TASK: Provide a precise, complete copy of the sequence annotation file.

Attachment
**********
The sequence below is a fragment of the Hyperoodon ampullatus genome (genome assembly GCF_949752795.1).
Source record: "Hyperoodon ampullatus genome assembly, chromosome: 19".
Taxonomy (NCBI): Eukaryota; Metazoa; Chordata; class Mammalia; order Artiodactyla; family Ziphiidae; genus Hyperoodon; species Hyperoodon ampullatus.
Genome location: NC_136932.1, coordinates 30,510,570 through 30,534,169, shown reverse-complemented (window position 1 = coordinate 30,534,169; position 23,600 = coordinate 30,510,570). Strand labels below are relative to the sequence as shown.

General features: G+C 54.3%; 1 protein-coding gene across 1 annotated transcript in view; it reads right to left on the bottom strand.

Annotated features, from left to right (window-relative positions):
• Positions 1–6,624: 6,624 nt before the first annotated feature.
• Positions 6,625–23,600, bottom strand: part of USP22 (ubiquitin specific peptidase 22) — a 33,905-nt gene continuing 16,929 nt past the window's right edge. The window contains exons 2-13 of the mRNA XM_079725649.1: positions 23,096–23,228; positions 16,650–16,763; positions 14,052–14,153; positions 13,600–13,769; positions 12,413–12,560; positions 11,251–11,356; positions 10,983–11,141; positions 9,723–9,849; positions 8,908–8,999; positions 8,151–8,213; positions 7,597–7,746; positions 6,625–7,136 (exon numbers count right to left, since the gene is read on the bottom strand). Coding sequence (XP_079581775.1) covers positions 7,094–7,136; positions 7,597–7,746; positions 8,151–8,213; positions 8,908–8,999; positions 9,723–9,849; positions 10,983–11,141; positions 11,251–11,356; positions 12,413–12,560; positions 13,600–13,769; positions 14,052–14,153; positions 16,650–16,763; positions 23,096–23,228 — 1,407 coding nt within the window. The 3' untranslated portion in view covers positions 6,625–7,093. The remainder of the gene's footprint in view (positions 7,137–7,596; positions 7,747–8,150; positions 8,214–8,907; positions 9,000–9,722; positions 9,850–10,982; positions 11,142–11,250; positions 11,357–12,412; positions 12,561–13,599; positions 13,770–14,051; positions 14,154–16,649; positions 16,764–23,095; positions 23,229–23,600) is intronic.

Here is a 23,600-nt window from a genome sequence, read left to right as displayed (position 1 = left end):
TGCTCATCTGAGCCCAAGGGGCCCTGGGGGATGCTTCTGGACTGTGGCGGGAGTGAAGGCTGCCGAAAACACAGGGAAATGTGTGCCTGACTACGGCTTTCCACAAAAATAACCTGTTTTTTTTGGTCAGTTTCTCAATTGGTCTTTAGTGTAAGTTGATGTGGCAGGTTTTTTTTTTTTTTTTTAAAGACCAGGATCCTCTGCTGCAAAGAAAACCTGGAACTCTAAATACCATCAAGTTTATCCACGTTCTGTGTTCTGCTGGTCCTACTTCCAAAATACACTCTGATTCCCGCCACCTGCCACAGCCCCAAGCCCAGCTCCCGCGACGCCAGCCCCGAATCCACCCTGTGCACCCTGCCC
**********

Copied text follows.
The sequence below is a fragment of the Hyperoodon ampullatus genome (genome assembly GCF_949752795.1).
Source record: "Hyperoodon ampullatus genome assembly, chromosome: 19".
Taxonomy (NCBI): Eukaryota; Metazoa; Chordata; class Mammalia; order Artiodactyla; family Ziphiidae; genus Hyperoodon; species Hyperoodon ampullatus.
Genome location: NC_136932.1, coordinates 30,510,570 through 30,534,169, shown reverse-complemented (window position 1 = coordinate 30,534,169; position 23,600 = coordinate 30,510,570). Strand labels below are relative to the sequence as shown.

General features: G+C 54.3%; 1 protein-coding gene across 1 annotated transcript in view; it reads right to left on the bottom strand.

Annotated features, from left to right (window-relative positions):
• Positions 1–6,624: 6,624 nt before the first annotated feature.
• Positions 6,625–23,600, bottom strand: part of USP22 (ubiquitin specific peptidase 22) — a 33,905-nt gene continuing 16,929 nt past the window's right edge. The window contains exons 2-13 of the mRNA XM_079725649.1: positions 23,096–23,228; positions 16,650–16,763; positions 14,052–14,153; positions 13,600–13,769; positions 12,413–12,560; positions 11,251–11,356; positions 10,983–11,141; positions 9,723–9,849; positions 8,908–8,999; positions 8,151–8,213; positions 7,597–7,746; positions 6,625–7,136 (exon numbers count right to left, since the gene is read on the bottom strand). Coding sequence (XP_079581775.1) covers positions 7,094–7,136; positions 7,597–7,746; positions 8,151–8,213; positions 8,908–8,999; positions 9,723–9,849; positions 10,983–11,141; positions 11,251–11,356; positions 12,413–12,560; positions 13,600–13,769; positions 14,052–14,153; positions 16,650–16,763; positions 23,096–23,228 — 1,407 coding nt within the window. The 3' untranslated portion in view covers positions 6,625–7,093. The remainder of the gene's footprint in view (positions 7,137–7,596; positions 7,747–8,150; positions 8,214–8,907; positions 9,000–9,722; positions 9,850–10,982; positions 11,142–11,250; positions 11,357–12,412; positions 12,561–13,599; positions 13,770–14,051; positions 14,154–16,649; positions 16,764–23,095; positions 23,229–23,600) is intronic.

Here is a 23,600-nt window from a genome sequence, read left to right as displayed (position 1 = left end):
TGCTCATCTGAGCCCAAGGGGCCCTGGGGGATGCTTCTGGACTGTGGCGGGAGTGAAGGCTGCCGAAAACACAGGGAAATGTGTGCCTGACTACGGCTTTCCACAAAAATAACCTGTTTTTTTTGGTCAGTTTCTCAATTGGTCTTTAGTGTAAGTTGATGTGGCAGGTTTTTTTTTTTTTTTTTAAAGACCAGGATCCTCTGCTGCAAAGAAAACCTGGAACTCTAAATACCATCAAGTTTATCCACGTTCTGTGTTCTGCTGGTCCTACTTCCAAAATACACTCTGATTCCCGCCACCTGCCACAGCCCCAAGCCCAGCTCCCGCGACGCCAGCCCCGAATCCACCCTGTGCACCCTGCCC